EQUESTRIAN - JUMPING
A showjumper in action at the Beijing 2008 Olympics.
Equestrian - Jumping
Jumping, which is more widely known as showjumping, is arguably the most popular of all the equestrian disciplines.
However, the sport only developed out of necessity in England in the 18th century when the Enclosures Act passed by the government meant that fences were built across the countryside and so riders taking part in fox hunting were forced to adapt and took to jumping over the fences.
Jumping as we know it today was the first equestrian discipline to be included at the modern Olympic Games.
At Paris 1900, an 850-metre long jumping competition involving 22 obstacles was held alongside one-off events like the high jump and the long jump, which were won with distances of 1.85m and 6.10m respectively.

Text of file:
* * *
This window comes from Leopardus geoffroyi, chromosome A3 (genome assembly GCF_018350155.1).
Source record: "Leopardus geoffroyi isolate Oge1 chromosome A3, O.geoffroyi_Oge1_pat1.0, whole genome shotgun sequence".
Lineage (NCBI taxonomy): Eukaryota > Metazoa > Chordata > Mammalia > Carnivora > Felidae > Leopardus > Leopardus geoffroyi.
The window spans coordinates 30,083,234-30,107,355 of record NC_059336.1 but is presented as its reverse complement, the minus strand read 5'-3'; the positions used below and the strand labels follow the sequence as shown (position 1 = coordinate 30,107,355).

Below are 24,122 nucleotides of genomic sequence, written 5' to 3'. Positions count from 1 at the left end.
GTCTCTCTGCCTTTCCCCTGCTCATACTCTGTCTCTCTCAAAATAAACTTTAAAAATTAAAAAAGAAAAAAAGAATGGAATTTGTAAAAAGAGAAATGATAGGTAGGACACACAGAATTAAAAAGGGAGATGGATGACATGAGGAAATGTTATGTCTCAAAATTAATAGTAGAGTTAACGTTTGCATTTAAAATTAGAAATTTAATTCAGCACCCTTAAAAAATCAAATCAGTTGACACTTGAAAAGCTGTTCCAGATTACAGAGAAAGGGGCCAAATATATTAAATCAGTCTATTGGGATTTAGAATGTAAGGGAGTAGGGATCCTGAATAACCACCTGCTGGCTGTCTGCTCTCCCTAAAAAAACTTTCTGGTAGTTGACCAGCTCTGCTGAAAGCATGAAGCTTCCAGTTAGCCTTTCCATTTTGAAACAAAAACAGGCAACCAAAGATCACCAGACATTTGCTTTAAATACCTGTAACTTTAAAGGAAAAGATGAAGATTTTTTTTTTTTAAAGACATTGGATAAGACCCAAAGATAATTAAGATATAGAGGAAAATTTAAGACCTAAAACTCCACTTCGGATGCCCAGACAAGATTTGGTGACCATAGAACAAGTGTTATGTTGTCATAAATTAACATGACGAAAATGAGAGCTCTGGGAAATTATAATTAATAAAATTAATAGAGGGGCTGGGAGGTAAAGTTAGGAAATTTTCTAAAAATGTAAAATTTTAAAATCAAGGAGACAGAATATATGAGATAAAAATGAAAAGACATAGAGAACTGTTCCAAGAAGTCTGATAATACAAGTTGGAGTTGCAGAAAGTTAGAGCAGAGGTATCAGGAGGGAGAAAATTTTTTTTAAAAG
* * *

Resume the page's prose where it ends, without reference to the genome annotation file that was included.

After being dropped from the Olympic programme for 12 years, jumping eventually returned along with the other equestrian disciplines - dressage and eventing - in time for Stockholm 1912.
The event was only open to male cavalry officers initially until Helsinki 1952, at which point civilians - both men and women - were invited to compete on equal terms against each other.
The competition format of the jumping involves riders and their horses aiming to complete a course of between 12 and 14 jumps, incurring penalties for knocking an obstacle down, being over the time limit or for a horse refusing a jump.
At the Olympics, riders compete individually and as part of a team. The medals in the team competition are decided by the opening two rounds, before the field is shortened for a further three rounds to determine the medal placings in the individual event.
If two or more competitors are tied in first place after the final round then a jump-off is used to decide the winner.